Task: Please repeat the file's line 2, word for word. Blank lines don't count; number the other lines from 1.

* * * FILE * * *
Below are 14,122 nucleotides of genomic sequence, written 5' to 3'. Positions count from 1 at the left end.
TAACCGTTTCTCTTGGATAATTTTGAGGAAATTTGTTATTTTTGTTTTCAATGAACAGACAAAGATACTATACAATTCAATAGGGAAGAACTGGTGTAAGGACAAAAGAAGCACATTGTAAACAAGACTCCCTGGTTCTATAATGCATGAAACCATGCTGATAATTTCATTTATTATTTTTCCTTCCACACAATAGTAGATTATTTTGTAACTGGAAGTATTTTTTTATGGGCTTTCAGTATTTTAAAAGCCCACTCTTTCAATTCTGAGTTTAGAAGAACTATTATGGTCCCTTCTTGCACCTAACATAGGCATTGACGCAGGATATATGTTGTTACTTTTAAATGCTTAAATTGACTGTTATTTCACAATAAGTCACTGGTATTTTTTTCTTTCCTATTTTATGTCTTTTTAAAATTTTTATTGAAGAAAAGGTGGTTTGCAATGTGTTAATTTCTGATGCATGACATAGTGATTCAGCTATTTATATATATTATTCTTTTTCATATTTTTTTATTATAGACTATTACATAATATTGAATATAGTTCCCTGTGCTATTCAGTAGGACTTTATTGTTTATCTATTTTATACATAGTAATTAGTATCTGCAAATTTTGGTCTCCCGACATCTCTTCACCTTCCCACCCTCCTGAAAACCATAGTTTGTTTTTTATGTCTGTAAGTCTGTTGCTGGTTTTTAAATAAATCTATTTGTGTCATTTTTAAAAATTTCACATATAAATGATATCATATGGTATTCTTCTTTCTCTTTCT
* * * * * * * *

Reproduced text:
TAACCGTTTCTCTTGGATAATTTTGAGGAAATTTGTTATTTTTGTTTTCAATGAACAGACAAAGATACTATACAATTCAATAGGGAAGAACTGGTGTAAGGACAAAAGAAGCACATTGTAAACAAGACTCCCTGGTTCTATAATGCATGAAACCATGCTGATAATTTCATTTATTATTTTTCCTTCCACACAATAGTAGATTATTTTGTAACTGGAAGTATTTTTTTATGGGCTTTCAGTATTTTAAAAGCCCACTCTTTCAATTCTGAGTTTAGAAGAACTATTATGGTCCCTTCTTGCACCTAACATAGGCATTGACGCAGGATATATGTTGTTACTTTTAAATGCTTAAATTGACTGTTATTTCACAATAAGTCACTGGTATTTTTTTCTTTCCTATTTTATGTCTTTTTAAAATTTTTATTGAAGAAAAGGTGGTTTGCAATGTGTTAATTTCTGATGCATGACATAGTGATTCAGCTATTTATATATATTATTCTTTTTCATATTTTTTTATTATAGACTATTACATAATATTGAATATAGTTCCCTGTGCTATTCAGTAGGACTTTATTGTTTATCTATTTTATACATAGTAATTAGTATCTGCAAATTTTGGTCTCCCGACATCTCTTCACCTTCCCACCCTCCTGAAAACCATAGTTTGTTTTTTATGTCTGTAAGTCTGTTGCTGGTTTTTAAATAAATCTATTTGTGTCATTTTTAAAAATTTCACATATAAATGATATCATATGGTATTCTTCTTTCTCTTTCT